Band members can now vote until 8 p.m. NT on Friday
CBC News · Posted: Oct 18, 2021 7:00 PM NT | Last Updated: October 19
Qalipu band manager Keith Goulding says online and phone voting was planned long before the COVID-19 pandemic, and made for a smooth election so far. (Colleen Connors/CBC)
The voting is now open in the Qalipu First Nation band council election, but band members won’t be heading to polling stations to cast their ballots.
Keith Goulding, band manager for the Newfoundland Mi’kmaw band, says members voted to move to phone and online voting as part of a referendum during the council election in 2018 — well before the outbreak of the COVID-19 pandemic.
“We were doing it more so that we could find a better way of reaching members that are living off island or are living in communities that are much more isolated from the rest of the main communities,” he said.
“We didn’t get great voter turnout — 25 per cent I think was the best voter turnout we had in our last election — so we were trying to find a way of increasing voter turnout, increasing member access to the vote.”
Having a plan to move away from in-person voting already in place, Goulding said, made things easy during the pandemic.
He said the band is working with a voting company called Intelivote, which allows an extended voting window that’s open 24 hours a day until polls close at 8 p.m. NT on Friday.
The system is the same one already in use by the provincial Liberal party and some unions in the province, according to Goulding.
“[A] hundred thousand voters in Newfoundland and Labrador have already used this system, so it’s not as foreign a concept as I even thought it was when we started going down this road,” he said.
Candidates for Chief of the Qalipu First Nation have signs up all over Corner Brook, Stephenville and other west coast and central communities. (Colleen Connors/CBC )
The 20,765 Qalipu members who are eligible to vote will receive a letter or email with a PIN and voting instructions, Goulding said.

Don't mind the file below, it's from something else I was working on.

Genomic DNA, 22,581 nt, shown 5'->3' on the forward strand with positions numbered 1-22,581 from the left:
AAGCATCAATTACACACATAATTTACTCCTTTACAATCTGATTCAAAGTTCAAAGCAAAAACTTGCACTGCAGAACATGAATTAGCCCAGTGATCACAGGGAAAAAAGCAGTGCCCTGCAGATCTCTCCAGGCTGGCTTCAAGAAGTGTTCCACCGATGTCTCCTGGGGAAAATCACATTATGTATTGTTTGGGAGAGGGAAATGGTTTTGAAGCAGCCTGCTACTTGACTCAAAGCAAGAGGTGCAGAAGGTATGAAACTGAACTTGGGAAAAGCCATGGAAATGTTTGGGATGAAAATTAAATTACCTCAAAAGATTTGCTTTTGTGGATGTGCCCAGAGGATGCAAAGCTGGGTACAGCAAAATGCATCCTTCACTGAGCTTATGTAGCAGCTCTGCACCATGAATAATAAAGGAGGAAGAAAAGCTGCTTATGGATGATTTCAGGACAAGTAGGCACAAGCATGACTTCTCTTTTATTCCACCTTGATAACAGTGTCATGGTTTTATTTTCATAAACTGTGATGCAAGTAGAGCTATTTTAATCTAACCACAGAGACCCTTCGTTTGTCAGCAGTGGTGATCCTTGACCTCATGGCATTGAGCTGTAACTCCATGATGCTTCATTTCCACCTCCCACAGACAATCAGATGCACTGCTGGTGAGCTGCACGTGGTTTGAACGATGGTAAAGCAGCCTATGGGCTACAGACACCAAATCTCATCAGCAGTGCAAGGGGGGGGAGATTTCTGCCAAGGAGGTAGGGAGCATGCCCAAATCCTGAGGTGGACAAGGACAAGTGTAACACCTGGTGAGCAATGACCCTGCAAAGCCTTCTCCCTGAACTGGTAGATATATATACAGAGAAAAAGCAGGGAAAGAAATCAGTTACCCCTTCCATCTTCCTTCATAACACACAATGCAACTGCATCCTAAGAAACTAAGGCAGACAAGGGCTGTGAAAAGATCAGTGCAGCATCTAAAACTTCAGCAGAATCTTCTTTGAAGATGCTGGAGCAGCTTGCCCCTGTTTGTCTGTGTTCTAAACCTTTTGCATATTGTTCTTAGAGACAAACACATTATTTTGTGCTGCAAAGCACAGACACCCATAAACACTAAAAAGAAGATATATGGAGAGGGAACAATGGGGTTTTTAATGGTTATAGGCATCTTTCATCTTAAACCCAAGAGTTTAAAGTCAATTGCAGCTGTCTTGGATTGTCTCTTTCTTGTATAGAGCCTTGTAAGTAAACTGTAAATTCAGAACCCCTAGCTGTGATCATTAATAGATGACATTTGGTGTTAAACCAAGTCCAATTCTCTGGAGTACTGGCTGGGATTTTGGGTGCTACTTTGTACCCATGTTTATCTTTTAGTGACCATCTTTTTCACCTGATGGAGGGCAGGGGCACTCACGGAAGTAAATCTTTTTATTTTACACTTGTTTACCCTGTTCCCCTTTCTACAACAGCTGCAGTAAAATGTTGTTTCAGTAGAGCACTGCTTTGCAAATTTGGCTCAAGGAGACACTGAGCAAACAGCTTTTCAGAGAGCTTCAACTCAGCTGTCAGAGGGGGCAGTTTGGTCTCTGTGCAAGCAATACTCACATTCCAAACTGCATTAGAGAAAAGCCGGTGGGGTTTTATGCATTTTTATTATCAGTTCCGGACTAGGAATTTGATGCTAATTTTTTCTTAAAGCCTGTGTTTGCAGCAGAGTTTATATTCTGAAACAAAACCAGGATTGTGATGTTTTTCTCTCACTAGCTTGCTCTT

Once a member has received their PIN, they can either vote online or by calling a toll-free number and have their say for band chief, vice-chief and ward councillor.
Qalipu First Nation membership top issue in race for chief, say candidates
Goulding said the voting system provides more flexibility, as well as support from Intelivote to provide assistance or reissue a PIN, if necessary.
And with results tabulated electronically and no need to count ballots by hand, he said, the band should have the election results within about 30 minutes of the polls closing.
Referendum on extending terms
In addition to voting for council members, the election also includes a referendum question about extending the term of office for the band council from three years to four.
Goulding said a four-year term is more in line with the band’s strategic planning and aligns term lengths with other levels of government.
“With a band the size and the scope of this one, for a council to go through the nuances of what they have to do in a yearly cycle, it takes them the full year, they have to experience the year, so you really lose the first year to just a learning curve,” he said.
“This would actually give you another year, a year and a bit of time for council to actually make sure their vision comes to fruition.”
And while people may joke that they’re tired of elections after already voting federally, provincially and municipally this year, Goulding said casting a vote for band council is an important process that happens on fixed dates.
“As a tribal citizen of Qalipu First Nation, we don’t just have a right to vote, I think we have a responsibility to vote. I take that responsibility very seriously,” he said.
“As I often say to people, ‘Hey, we decided to have ours first, the provincial and federal government decided to jump our coattails.’ They thought it was a good time to have one so they decided to do theirs as well.”